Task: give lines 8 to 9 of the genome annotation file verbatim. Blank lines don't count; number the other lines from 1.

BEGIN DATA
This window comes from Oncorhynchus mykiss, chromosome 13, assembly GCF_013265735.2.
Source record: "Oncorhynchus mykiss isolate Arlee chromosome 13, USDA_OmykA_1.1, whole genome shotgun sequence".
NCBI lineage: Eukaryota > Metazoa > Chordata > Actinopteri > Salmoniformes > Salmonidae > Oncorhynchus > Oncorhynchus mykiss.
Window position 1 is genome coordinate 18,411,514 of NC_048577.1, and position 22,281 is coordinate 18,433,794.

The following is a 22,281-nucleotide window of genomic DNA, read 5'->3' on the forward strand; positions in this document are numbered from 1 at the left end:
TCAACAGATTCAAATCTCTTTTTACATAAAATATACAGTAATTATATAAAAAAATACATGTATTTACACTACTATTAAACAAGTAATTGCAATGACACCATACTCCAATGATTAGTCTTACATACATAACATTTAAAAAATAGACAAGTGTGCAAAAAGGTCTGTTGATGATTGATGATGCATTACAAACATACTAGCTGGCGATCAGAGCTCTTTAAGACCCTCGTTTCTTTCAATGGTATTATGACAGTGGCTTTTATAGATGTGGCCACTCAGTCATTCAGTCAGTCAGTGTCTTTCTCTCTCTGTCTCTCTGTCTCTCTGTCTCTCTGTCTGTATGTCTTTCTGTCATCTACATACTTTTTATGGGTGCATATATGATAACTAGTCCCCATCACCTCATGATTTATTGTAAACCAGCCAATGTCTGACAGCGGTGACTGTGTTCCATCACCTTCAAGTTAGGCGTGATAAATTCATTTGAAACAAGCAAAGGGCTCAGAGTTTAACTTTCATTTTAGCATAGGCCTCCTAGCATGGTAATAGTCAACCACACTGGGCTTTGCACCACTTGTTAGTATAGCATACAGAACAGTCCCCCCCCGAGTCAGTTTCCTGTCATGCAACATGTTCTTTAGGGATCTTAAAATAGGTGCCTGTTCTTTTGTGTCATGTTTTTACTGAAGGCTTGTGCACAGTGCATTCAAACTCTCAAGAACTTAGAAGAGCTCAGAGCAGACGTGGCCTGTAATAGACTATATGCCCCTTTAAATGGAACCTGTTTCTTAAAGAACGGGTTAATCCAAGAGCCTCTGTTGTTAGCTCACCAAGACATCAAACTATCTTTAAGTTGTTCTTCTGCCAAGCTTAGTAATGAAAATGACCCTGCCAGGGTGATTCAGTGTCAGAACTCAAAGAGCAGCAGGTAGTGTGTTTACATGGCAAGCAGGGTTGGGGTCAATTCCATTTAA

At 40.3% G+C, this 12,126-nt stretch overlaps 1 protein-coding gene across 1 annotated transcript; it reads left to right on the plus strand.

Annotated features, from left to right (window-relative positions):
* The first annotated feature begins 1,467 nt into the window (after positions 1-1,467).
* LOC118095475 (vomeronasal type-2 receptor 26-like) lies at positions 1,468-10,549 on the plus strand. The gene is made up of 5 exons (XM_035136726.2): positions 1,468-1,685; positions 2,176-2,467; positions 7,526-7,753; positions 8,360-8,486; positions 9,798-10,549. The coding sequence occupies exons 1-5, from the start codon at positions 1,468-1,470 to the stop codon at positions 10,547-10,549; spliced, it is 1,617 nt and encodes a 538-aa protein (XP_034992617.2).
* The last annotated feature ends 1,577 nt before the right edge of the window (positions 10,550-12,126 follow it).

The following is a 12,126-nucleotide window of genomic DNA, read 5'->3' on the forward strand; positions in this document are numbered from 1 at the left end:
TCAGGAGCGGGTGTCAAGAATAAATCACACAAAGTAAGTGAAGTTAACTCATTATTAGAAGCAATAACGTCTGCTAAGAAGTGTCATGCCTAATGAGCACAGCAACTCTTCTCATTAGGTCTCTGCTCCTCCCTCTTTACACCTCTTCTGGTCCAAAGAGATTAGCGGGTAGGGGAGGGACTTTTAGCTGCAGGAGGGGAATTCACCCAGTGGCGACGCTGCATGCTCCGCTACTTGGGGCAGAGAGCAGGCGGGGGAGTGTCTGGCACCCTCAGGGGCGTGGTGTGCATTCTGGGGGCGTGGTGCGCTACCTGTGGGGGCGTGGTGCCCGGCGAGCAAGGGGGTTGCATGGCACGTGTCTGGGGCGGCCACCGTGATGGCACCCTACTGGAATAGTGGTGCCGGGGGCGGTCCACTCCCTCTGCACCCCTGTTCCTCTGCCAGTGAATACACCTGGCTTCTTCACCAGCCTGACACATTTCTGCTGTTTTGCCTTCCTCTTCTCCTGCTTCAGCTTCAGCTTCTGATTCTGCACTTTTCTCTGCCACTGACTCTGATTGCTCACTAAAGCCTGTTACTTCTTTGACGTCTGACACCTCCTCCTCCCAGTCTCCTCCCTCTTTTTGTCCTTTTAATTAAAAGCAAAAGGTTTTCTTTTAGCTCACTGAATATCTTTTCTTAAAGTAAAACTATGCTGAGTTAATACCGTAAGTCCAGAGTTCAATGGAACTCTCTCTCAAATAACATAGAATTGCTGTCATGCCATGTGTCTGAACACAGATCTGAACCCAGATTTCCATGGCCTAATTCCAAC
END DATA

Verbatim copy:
Annotated features, from left to right (window-relative positions):
* The first annotated feature begins 1,467 nt into the window (after positions 1-1,467).